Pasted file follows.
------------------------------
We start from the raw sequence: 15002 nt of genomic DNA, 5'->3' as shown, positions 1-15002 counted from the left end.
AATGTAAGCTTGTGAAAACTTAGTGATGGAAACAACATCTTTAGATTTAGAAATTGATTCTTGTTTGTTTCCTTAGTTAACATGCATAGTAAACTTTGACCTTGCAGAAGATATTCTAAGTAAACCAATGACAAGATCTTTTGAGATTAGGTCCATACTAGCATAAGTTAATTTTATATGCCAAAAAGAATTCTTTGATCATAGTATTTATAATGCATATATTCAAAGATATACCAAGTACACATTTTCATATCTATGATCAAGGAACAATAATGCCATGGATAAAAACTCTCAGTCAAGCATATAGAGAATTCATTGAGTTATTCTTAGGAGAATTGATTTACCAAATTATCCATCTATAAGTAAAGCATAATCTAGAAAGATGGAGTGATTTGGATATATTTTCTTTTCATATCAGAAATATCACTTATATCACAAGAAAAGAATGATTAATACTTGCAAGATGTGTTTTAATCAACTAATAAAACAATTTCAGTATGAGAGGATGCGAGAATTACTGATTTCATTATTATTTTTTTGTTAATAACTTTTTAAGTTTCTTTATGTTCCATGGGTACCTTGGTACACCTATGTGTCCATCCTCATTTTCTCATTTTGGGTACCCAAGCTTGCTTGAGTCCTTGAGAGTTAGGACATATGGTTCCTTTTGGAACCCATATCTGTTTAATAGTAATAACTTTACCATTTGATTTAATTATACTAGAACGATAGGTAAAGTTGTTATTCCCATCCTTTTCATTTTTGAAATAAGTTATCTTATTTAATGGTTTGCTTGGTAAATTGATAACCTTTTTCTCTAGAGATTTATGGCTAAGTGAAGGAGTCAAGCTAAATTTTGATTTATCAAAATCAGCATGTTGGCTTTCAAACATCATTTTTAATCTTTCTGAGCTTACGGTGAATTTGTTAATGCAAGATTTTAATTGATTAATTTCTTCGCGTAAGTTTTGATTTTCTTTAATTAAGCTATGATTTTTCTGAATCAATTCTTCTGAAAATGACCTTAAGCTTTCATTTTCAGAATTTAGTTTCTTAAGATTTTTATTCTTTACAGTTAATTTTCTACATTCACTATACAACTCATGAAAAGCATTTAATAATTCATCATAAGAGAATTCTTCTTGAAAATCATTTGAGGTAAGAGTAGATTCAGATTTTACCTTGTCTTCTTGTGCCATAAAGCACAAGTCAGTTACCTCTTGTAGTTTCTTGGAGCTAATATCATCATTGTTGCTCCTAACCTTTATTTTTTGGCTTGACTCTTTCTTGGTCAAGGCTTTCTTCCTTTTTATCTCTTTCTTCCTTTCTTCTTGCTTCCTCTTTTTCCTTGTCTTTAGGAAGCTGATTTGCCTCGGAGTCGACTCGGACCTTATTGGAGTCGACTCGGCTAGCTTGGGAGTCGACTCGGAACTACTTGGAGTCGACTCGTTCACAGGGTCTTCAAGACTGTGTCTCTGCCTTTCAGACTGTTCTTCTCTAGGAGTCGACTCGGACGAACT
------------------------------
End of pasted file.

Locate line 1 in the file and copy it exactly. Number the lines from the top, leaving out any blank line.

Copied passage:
We start from the raw sequence: 15002 nt of genomic DNA, 5'->3' as shown, positions 1-15002 counted from the left end.